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Can a website-delivered computer-tailored physical activity intervention be acceptable, usable and effective for older people?

journal contribution
posted on 06.12.2017, 00:00 by Rahel Ammann, Corneel Vandelanotte, H De Vries, William Mummery
Despite the numerous health benefits, population physical activity levels are low and declining with age. A continued increase of Internet access allows for website-delivered interventions to be implemented across age-groups, though older people have typically not been considered for this type of intervention. Therefore, the purpose of this study was to evaluate a website-delivered computer-tailored physical activity intervention, with a specific focus on differences in tailored advice acceptability, website usability, and physical activity change between three age-groups. To mimic “real-life” conditions, the intervention, which provided personalized physical activity feedback delivered via the Internet, was implemented and evaluated without any personal contact for the entire duration of the study. Data were collected online at baseline, 1-week, and 1-month follow-up and analyzed for three age-groups (≤44, 45-59, and ≥60 years) using linear mixed models. Overall, 803 adults received the intervention and 288 completed all measures. The oldest age-group increased physical activity more than the other two groups, spent the most time on the website but had significantly lower perceived Internet self-confidence scores when compared with the youngest age-group. No differences were found in terms of website usability and tailored advice acceptability. These results suggest that website-delivered physical activity interventions can be suitable and effective for older aged adults.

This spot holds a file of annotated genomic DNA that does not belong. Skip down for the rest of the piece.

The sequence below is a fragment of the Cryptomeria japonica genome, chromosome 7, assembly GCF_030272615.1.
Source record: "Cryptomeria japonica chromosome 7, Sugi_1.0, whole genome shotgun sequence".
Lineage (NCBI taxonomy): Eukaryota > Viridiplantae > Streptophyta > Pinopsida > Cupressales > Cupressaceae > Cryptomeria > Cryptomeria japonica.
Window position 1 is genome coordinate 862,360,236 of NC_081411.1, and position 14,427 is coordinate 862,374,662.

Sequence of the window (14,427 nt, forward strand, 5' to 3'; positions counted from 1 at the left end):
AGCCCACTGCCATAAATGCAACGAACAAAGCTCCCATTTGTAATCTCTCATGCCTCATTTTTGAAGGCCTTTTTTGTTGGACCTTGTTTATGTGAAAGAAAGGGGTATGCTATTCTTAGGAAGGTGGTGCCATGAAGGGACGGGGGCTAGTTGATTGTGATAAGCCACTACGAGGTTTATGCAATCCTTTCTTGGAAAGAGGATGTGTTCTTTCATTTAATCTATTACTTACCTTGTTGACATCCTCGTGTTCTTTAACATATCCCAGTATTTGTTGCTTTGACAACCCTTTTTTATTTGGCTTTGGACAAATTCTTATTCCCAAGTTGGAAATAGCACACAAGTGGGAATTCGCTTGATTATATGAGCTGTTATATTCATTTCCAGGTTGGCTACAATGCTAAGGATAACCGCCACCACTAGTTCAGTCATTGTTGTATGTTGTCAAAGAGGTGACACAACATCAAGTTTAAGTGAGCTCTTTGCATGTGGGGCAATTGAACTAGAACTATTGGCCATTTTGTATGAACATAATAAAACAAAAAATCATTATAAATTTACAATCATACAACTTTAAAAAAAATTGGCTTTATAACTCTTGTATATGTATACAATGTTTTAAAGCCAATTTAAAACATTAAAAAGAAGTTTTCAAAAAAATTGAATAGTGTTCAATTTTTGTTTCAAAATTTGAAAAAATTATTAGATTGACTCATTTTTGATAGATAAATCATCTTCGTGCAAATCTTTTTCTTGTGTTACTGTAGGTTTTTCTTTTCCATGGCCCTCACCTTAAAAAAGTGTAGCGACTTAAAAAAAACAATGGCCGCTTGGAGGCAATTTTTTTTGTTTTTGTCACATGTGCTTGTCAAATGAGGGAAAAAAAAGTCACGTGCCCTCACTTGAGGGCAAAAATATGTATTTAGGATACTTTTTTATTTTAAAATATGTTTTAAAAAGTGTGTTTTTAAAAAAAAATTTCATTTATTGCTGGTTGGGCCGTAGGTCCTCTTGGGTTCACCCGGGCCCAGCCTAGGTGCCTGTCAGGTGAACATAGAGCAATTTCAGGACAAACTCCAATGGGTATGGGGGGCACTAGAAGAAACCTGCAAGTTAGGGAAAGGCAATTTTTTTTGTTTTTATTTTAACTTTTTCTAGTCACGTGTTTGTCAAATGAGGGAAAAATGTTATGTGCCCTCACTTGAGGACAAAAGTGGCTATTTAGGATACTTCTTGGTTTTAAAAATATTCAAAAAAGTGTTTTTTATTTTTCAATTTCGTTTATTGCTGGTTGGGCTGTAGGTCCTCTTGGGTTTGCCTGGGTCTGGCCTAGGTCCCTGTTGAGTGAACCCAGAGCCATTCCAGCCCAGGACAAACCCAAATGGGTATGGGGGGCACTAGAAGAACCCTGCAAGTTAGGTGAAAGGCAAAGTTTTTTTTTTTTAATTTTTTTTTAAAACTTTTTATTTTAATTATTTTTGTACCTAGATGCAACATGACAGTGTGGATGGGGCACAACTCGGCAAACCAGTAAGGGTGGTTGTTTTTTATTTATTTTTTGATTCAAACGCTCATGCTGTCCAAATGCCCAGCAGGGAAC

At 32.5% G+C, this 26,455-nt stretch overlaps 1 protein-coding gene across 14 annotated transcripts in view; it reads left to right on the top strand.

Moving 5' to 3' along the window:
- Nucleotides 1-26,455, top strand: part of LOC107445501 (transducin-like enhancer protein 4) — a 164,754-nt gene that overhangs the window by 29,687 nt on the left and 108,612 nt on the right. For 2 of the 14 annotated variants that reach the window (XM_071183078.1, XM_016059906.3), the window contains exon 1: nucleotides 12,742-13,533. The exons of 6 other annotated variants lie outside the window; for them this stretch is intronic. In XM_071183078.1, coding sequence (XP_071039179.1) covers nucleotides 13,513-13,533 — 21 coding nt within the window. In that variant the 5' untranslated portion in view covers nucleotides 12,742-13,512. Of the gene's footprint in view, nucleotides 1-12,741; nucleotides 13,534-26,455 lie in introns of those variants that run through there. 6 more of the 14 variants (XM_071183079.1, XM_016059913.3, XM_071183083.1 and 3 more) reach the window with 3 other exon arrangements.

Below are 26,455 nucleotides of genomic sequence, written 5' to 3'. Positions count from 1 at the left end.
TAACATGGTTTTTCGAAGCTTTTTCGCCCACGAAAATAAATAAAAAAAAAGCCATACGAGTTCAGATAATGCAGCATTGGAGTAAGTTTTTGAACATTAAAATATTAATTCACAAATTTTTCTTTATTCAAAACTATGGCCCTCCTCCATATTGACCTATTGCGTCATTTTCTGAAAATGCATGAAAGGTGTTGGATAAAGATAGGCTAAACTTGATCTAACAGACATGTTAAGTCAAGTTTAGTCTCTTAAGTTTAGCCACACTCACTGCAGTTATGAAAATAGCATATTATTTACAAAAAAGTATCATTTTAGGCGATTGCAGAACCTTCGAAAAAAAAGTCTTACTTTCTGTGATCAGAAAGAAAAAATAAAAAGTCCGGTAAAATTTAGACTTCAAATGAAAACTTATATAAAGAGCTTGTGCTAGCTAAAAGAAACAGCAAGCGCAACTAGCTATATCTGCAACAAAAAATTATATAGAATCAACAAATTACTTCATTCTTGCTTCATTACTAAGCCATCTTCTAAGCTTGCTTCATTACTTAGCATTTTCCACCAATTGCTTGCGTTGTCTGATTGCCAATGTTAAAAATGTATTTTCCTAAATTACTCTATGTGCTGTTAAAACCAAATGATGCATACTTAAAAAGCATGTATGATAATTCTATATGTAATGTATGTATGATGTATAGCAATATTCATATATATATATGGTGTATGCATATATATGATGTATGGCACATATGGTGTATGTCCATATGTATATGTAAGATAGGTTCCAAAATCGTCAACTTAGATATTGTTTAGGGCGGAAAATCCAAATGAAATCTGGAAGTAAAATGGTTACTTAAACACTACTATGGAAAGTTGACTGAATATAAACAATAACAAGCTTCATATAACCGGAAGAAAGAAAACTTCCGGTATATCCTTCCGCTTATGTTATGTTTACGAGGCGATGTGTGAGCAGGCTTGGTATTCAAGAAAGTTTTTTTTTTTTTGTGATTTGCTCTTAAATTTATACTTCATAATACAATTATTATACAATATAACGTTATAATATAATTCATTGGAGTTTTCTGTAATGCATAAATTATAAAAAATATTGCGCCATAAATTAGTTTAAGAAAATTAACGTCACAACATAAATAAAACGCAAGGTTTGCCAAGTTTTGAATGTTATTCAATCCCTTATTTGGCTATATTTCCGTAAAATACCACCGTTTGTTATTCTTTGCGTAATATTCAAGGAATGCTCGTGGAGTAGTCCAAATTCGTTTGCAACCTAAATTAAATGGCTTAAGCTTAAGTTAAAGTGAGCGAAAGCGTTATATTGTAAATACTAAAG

Funding

Category 1 - Australian Competitive Grants (this includes ARC, NHMRC)

History

Volume

40

Issue

2

Start Page

160

End Page

170

Number of Pages

11

eISSN

1552-6127

ISSN

1090-1981

Location

United States

Publisher

Sage Publications, Inc.

Language

en-aus

Peer Reviewed

Yes

Open Access

No

External Author Affiliations

Institute for Health and Social Science Research (IHSSR); Institute for Health and Social Science Research (IHSSR); Universiteit Maastricht; University of Alberta;

Era Eligible

Yes

Journal

Health education and behavior.

Usage metrics

CQUniversity

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